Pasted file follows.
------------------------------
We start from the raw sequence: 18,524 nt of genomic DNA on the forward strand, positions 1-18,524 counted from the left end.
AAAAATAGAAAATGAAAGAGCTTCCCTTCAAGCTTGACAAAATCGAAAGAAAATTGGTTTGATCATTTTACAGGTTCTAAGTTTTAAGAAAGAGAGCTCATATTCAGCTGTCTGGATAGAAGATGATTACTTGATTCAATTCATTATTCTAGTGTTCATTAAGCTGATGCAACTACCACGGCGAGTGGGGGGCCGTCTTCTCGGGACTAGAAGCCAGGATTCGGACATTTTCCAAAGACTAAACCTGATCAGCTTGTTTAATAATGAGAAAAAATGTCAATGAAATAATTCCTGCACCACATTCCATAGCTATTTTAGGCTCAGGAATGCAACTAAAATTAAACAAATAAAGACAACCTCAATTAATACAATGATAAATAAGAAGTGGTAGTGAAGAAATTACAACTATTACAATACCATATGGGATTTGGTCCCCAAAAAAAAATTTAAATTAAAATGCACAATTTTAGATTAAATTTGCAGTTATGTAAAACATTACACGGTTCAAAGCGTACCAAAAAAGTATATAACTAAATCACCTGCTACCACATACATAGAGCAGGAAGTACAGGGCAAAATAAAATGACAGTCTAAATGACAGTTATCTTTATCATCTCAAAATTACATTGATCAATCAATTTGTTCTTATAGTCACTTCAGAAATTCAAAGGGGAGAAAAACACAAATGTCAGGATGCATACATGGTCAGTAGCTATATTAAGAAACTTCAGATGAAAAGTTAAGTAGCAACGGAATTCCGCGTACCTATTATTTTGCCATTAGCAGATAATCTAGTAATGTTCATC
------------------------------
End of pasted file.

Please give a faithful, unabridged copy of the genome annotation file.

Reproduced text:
We start from the raw sequence: 18,524 nt of genomic DNA on the forward strand, positions 1-18,524 counted from the left end.
AAAAATAGAAAATGAAAGAGCTTCCCTTCAAGCTTGACAAAATCGAAAGAAAATTGGTTTGATCATTTTACAGGTTCTAAGTTTTAAGAAAGAGAGCTCATATTCAGCTGTCTGGATAGAAGATGATTACTTGATTCAATTCATTATTCTAGTGTTCATTAAGCTGATGCAACTACCACGGCGAGTGGGGGGCCGTCTTCTCGGGACTAGAAGCCAGGATTCGGACATTTTCCAAAGACTAAACCTGATCAGCTTGTTTAATAATGAGAAAAAATGTCAATGAAATAATTCCTGCACCACATTCCATAGCTATTTTAGGCTCAGGAATGCAACTAAAATTAAACAAATAAAGACAACCTCAATTAATACAATGATAAATAAGAAGTGGTAGTGAAGAAATTACAACTATTACAATACCATATGGGATTTGGTCCCCAAAAAAAAATTTAAATTAAAATGCACAATTTTAGATTAAATTTGCAGTTATGTAAAACATTACACGGTTCAAAGCGTACCAAAAAAGTATATAACTAAATCACCTGCTACCACATACATAGAGCAGGAAGTACAGGGCAAAATAAAATGACAGTCTAAATGACAGTTATCTTTATCATCTCAAAATTACATTGATCAATCAATTTGTTCTTATAGTCACTTCAGAAATTCAAAGGGGAGAAAAACACAAATGTCAGGATGCATACATGGTCAGTAGCTATATTAAGAAACTTCAGATGAAAAGTTAAGTAGCAACGGAATTCCGCGTACCTATTATTTTGCCATTAGCAGATAATCTAGTAATGTTCATC